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March 2004

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* Spring as a community of peace

All New Yorkers would appreciate knowing about the holiday described by Kayhan Irani about greeting the New Year in the spring as a community of peace [My new year is yours]. I hope you can forward the article to Mayor Bloomberg to include in NYC's recognition of New Year celebrations in the spring.

My French nephew married an Iranian American whose Muslim father had left Iran and married her part-Jewish mother in Germany before they moved to California and two years ago, to Spain. They merge the celebrations of many cultures in all their holidays.

By the way, I saw Irani's show, "We've Come Undone" when she performed in NYC. The play is itself a celebration of the shared warmth and concerns of New Yorkers from the Middle East, South Asia - and the US. I left the one-woman show feeling as if I had met many New Yorkers, from a litte child from Pakistan to an elderly Seikh woman from India and many others in between. Remarkable performance. Thanks for publishing Irani's article.

Tita Beal


* Price of having the ring in our finger

That was a great experience [My dream coffee with Farah Pahlavi]. For years I  was thinking that was my filling about farah and I have to keep this filling only for my self even when I was living in Belgium I was looking at the queen and the king with a very heavy sad filling every time they use to come to town and they use to get in touch with people I use to get emotional and cry because I was thinking once I had this security in my country but then I lost everything my queen my family my childhood.

and since the day that toufan came to our land very often I wake up in the middle of the night and I am thinking why? specially since I sow the lord of the ring I keep thinking did we act like goulom did we get blind and we paid the price of having the ring in our finger?

I was just checking your sight and I just did click on this part and I felt that I am not lonely not as much as was thinking maybe that was another gift of capitalism to put this in our head that we have to leave individually and think individual gosh I do have so many think to say I don't know from where I should start.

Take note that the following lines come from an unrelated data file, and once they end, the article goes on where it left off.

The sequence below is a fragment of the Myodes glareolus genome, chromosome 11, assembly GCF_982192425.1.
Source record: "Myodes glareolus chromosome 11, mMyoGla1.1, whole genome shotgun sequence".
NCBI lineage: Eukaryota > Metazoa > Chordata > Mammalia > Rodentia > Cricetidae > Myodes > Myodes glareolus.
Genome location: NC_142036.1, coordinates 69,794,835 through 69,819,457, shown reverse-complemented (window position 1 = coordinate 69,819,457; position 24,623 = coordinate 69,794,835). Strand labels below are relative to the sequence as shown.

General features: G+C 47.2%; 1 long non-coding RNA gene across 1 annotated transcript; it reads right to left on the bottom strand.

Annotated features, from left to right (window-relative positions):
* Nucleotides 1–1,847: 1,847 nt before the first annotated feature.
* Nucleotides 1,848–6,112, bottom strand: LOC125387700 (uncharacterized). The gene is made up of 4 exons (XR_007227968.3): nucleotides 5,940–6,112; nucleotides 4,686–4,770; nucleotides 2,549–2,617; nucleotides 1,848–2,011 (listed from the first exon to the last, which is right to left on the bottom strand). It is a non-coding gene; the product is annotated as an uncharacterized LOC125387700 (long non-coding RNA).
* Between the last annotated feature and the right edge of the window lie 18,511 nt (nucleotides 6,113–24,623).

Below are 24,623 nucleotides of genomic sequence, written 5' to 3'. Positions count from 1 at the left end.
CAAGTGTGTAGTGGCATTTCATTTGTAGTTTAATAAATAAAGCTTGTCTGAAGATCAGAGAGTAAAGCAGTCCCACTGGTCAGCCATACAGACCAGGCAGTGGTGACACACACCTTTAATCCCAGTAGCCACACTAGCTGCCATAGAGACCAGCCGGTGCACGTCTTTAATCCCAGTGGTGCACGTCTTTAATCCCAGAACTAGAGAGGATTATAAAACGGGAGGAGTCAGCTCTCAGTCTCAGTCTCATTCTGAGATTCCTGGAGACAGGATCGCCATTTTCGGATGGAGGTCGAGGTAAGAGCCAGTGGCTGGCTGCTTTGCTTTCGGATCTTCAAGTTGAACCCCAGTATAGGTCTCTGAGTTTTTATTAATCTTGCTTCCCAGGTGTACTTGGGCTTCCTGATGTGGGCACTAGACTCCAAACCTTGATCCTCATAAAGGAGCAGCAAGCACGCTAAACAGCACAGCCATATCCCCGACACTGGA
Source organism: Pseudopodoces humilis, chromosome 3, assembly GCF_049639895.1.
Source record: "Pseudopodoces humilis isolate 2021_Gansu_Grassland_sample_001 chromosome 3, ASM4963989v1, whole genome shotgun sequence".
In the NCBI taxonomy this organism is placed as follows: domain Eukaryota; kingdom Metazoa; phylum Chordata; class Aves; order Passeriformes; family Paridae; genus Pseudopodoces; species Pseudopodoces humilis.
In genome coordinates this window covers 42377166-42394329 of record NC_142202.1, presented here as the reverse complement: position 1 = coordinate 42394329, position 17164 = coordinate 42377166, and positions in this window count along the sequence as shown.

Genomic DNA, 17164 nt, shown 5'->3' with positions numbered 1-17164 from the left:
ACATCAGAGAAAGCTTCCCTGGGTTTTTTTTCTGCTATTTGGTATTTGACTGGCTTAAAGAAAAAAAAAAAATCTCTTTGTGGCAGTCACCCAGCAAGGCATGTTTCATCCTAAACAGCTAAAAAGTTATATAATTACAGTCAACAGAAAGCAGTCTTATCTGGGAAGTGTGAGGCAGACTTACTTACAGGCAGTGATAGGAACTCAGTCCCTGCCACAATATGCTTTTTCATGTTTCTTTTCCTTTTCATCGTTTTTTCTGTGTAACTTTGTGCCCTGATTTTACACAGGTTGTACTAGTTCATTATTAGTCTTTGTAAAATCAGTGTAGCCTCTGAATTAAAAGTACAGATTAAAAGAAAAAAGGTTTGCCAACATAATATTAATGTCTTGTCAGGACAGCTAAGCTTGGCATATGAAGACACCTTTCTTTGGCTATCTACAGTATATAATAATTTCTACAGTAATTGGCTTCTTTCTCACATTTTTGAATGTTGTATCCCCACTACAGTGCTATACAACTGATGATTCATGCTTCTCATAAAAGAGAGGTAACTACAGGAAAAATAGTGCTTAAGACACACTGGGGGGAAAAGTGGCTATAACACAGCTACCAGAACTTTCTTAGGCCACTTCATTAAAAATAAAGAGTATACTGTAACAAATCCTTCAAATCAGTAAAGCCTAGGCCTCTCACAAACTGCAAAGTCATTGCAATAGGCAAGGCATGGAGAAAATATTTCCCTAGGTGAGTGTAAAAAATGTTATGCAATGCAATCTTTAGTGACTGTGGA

maybe this  being dislocated situation is making me like this specially when it is happening at the age of 13 in my own country then around the world and till this they I am still wondering around the world to find a place to land !!!!!!!!!!

sorry for my poor English I am a dislocated woman in fact single mum who is confuse between 3 deferent culture who dose not show but in a big mess physically  and mentally anyway I am not even a writer like you guys  I just want share this moment with you!!!!!

Maryam Gholamshahi


* Deserves meeting Empress

I just wanted to say that Mr. Bahmani is such a talented writer and I particularily liked his latest piece on his "My dream coffee with Farah Pahlavi", I don't know if he has met the Empress but certainly he deserves to.


* We fudged up

Dear Mr. Arash Kamangir, [Different camps]

There are some interesting points in your article. I particularly liked your recount of the demonstrations in D.C. and the fact that no picture of Khomeini yet existed then. But I was so disappointed to see that you follow the same illogical, undocumented line of conspiracy theory that every cab driver in Iran follows.

The questions you ask are indeed interesting ones. I don't know why "Does anyone wonder how, when all media were so well-controlled in the Shah's regime, such an article, out of nowhere and with no prior cause, would appear in Kayhan?" But in answer to your question, yes. I can tell you confidently that 100% of Iranians have pondered that very question, and that a huge majority of them already agree with you.

On the other hand, whether bringing Khomeini to power was at the top of "West's" interests or not, you shouldn't foget that we, Iranians, manipulated or not, chose him. How can we blame the "West" (a term I don't like to use because it assumes all Western nations follow the same interests) when they were, at worst, following their own national interests? Why don't you agree that we, Proud Iranians, actually screwed up and chose the wrong dudes.

If you believed Mr. Khomeini when he said that he will be returning to his "hozeh", then you were a sap. You were naïve, as were I, and you believed the wrong man. Khomeini was a politician. Wasn't he? Why should we have trusted him to begin with? He was a mullah too. We now know that this bunch cannot be trusted at all. We should HAVE known this back then.

Listen dude, we fudged up. Face it!!!!

P.S. Hey, call yourself what you will. But isn't Arash Kamangir, as heroic a myth as he was, a very old and tired name? Can't we Iranians be a little more creative and not always look for old footspets in everything we do?

Saeed Ganji